But what on earth is spaced repetition? Well, a simple definition for spaced repetition is going over your work (study material) at pre-determined time intervals that increase as time goes on. The aim of spaced repetition is to be able to retrieve the memory quickly. Sort of like walking through a forest; the more you walk on one path the sooner a permanent path will be formed and the easier it is to get to your destination.
Now, what would be the ideal time intervals in spaced repetition? Though it is difficult to make specific recommendations because each person is different and each subject is different, the intervals could look something like this:
First repetition (questioning and summarising): Day 1 (the day of learning)
Second repetition (reading and questioning): 7 days after day 1
Third repetition (reading and questioning): 16 days after day 7
Fourth repetition (reading and questioning): 35 days after day 16
And so on..
Does this mean that all your child will ever do is summaries and repetitions, with no space for anything else in their lives? Not at all. The trick with spaced repetition is that the information that is not remembered with ease is repeated, information that is remembered does not need to be repeated. There are many methods to achieve this, two of which are the flashcard system or practice tests and exams. (More on these methods in upcoming blogs)
Though this is an easy concept to understand, the practical side of it can be a little more challenging.
Life is busy and rushed at the best of times, but consistency with forming a study habit is so important. The more consistent a person is, with any habit, the less resistance will be experienced. The same goes for studying.
Consistency requires a positive attitude, parental encouragement (not reprimand) and goals. Studying goals help students achieve what they’ve set out to do. They will know what needs to be done, and when it needs to be done by, thus providing a framework for consistency.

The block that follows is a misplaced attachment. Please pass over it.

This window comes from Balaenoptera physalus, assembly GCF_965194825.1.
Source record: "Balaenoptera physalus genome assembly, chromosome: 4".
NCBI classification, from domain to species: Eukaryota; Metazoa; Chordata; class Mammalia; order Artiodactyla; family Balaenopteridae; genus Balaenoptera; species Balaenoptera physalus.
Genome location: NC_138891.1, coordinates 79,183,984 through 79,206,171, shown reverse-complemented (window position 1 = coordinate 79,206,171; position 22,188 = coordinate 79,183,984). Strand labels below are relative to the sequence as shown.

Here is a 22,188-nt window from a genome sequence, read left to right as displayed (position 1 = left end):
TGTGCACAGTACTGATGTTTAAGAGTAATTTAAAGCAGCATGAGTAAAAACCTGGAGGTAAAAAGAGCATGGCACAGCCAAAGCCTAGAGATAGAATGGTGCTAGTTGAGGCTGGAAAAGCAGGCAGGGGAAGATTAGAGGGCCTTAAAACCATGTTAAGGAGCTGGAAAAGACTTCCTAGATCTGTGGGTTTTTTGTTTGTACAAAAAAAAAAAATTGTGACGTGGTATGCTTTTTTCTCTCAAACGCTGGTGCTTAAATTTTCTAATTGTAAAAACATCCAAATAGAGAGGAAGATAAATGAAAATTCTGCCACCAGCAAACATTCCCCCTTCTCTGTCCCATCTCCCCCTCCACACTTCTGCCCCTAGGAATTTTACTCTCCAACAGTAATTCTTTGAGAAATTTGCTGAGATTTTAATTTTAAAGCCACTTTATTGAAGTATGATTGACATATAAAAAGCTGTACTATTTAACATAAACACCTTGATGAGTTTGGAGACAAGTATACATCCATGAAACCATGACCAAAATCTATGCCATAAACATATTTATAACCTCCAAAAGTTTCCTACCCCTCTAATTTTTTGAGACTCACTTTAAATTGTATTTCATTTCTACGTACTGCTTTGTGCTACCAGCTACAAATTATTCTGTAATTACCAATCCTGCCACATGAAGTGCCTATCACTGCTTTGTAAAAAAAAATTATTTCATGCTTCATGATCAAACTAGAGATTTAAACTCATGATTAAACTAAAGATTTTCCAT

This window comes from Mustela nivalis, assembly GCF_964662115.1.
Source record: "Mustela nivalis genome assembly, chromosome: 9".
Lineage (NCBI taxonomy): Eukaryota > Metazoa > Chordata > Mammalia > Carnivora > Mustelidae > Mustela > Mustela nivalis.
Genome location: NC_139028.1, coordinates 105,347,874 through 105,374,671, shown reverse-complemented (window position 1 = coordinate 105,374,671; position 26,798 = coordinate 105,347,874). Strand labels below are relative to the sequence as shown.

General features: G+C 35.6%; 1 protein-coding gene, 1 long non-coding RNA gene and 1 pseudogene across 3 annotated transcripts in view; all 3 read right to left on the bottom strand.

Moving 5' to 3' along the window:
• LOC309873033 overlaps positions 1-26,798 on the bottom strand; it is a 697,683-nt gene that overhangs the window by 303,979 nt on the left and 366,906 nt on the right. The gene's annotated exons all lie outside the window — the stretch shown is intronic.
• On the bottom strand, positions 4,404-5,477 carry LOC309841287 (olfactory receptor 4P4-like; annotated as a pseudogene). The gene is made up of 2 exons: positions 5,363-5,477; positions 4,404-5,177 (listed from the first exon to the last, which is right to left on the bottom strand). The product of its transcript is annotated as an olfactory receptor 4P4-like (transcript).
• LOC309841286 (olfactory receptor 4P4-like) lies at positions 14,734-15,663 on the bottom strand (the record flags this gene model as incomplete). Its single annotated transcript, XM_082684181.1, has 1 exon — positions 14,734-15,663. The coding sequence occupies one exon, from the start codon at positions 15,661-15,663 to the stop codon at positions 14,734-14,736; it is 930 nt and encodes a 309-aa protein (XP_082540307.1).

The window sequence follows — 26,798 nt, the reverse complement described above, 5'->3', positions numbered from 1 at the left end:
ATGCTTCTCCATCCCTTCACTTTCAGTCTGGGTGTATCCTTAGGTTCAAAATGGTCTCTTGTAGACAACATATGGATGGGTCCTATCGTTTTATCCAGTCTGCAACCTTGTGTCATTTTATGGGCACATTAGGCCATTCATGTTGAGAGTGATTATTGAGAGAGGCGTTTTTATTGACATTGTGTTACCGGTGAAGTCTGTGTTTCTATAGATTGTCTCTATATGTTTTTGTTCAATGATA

It also needs a slight bit of wiggle room though. Life is life, and things can get turned upside down in an instant. These days will happen. The key is not to let that derail the progress made. The key is to shake the dust off and adjust the sails, and keep going.
Now understanding what is being studied would seem like an obvious thing to do while studying. But sadly it doesn’t always happen. Many students try and ‘parrot’ learn their studies, especially when they don’t understand the subject, hoping that when they get to the test or exam, something will make sense and they’ll be able to spit out some legible answer that might give them enough marks to pass.
We must remember that the objective of learning is to understand and gain knowledge. In many subjects, this understanding is vital because new information is built on previously learnt information. If the previously learnt information is not understood, the subject stands the chance of tumbling down, just like a building with faulty foundations and weak walls.
What we need to remind students is that it is their responsibility to assess whether or not they understand what is being taught, and to ask for help when they don’t understand. As parents and teachers, we will not be able to tell if they don’t understand until test or exam time. By that stage, it may just be too late.
We need to teach our students that there is no shame in asking for further explanations, be it in class, or after class. We need to encourage them to be hungry for understanding. Learning with no understanding is like baking a cake, but never mixing the ingredients together and hoping that something yummy appears out of nowhere! It simply doesn’t work like that.
And on a final note, we as parents and teachers get to play a vital role of encourager and motivator to so many students. We can pick them up and dust them off when they want to give up, and we also get to be their cheerleaders reminding them to keep going, to figure it out and to push themselves when the going gets tough.
The journey of learning is filled with wonder. Let’s help our sprogs make a path through the forest by giving them the tools they need.